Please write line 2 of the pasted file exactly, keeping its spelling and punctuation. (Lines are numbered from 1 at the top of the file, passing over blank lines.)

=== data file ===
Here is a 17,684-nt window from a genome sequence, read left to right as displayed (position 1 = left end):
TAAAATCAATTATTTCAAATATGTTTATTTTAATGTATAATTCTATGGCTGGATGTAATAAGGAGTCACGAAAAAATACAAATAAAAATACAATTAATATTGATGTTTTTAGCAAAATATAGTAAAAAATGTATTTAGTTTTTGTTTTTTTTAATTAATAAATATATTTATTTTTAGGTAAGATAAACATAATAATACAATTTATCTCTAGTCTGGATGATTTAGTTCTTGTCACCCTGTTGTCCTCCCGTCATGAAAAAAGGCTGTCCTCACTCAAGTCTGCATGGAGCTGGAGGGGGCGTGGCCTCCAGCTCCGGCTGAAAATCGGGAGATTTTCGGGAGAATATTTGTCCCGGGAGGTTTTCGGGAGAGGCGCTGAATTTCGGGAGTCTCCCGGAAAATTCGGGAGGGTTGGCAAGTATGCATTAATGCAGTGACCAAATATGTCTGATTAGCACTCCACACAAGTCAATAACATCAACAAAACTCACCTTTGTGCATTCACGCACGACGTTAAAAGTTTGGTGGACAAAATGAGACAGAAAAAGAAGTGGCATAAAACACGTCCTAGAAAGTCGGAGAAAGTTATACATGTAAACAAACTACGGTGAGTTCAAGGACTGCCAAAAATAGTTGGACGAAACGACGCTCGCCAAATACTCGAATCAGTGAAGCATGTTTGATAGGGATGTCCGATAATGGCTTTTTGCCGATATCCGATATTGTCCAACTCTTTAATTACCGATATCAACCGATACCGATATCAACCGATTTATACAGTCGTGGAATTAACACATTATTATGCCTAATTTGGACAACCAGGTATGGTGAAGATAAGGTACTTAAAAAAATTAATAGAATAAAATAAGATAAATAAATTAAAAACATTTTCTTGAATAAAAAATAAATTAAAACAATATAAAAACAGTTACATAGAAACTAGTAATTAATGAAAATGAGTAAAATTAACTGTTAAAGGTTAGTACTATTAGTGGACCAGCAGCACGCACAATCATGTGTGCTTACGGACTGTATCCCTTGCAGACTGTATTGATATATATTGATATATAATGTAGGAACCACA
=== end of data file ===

TAAAATCAATTATTTCAAATATGTTTATTTTAATGTATAATTCTATGGCTGGATGTAATAAGGAGTCACGAAAAAATACAAATAAAAATACAATTAATATTGATGTTTTTAGCAAAATATAGTAAAAAATGTATTTAGTTTTTGTTTTTTTTAATTAATAAATATATTTATTTTTAGGTAAGATAAACATAATAATACAATTTATCTCTAGTCTGGATGATTTAGTTCTTGTCACCCTGTTGTCCTCCCGTCATGAAAAAAGGCTGTCCTCACTCAAGTCTGCATGGAGCTGGAGGGGGCGTGGCCTCCAGCTCCGGCTGAAAATCGGGAGATTTTCGGGAGAATATTTGTCCCGGGAGGTTTTCGGGAGAGGCGCTGAATTTCGGGAGTCTCCCGGAAAATTCGGGAGGGTTGGCAAGTATGCATTAATGCAGTGACCAAATATGTCTGATTAGCACTCCACACAAGTCAATAACATCAACAAAACTCACCTTTGTGCATTCACGCACGACGTTAAAAGTTTGGTGGACAAAATGAGACAGAAAAAGAAGTGGCATAAAACACGTCCTAGAAAGTCGGAGAAAGTTATACATGTAAACAAACTACGGTGAGTTCAAGGACTGCCAAAAATAGTTGGACGAAACGACGCTCGCCAAATACTCGAATCAGTGAAGCATGTTTGATAGGGATGTCCGATAATGGCTTTTTGCCGATATCCGATATTGTCCAACTCTTTAATTACCGATATCAACCGATACCGATATCAACCGATTTATACAGTCGTGGAATTAACACATTATTATGCCTAATTTGGACAACCAGGTATGGTGAAGATAAGGTACTTAAAAAAATTAATAGAATAAAATAAGATAAATAAATTAAAAACATTTTCTTGAATAAAAAATAAATTAAAACAATATAAAAACAGTTACATAGAAACTAGTAATTAATGAAAATGAGTAAAATTAACTGTTAAAGGTTAGTACTATTAGTGGACCAGCAGCACGCACAATCATGTGTGCTTACGGACTGTATCCCTTGCAGACTGTATTGATATATATTGATATATAATGTAGGAACCACA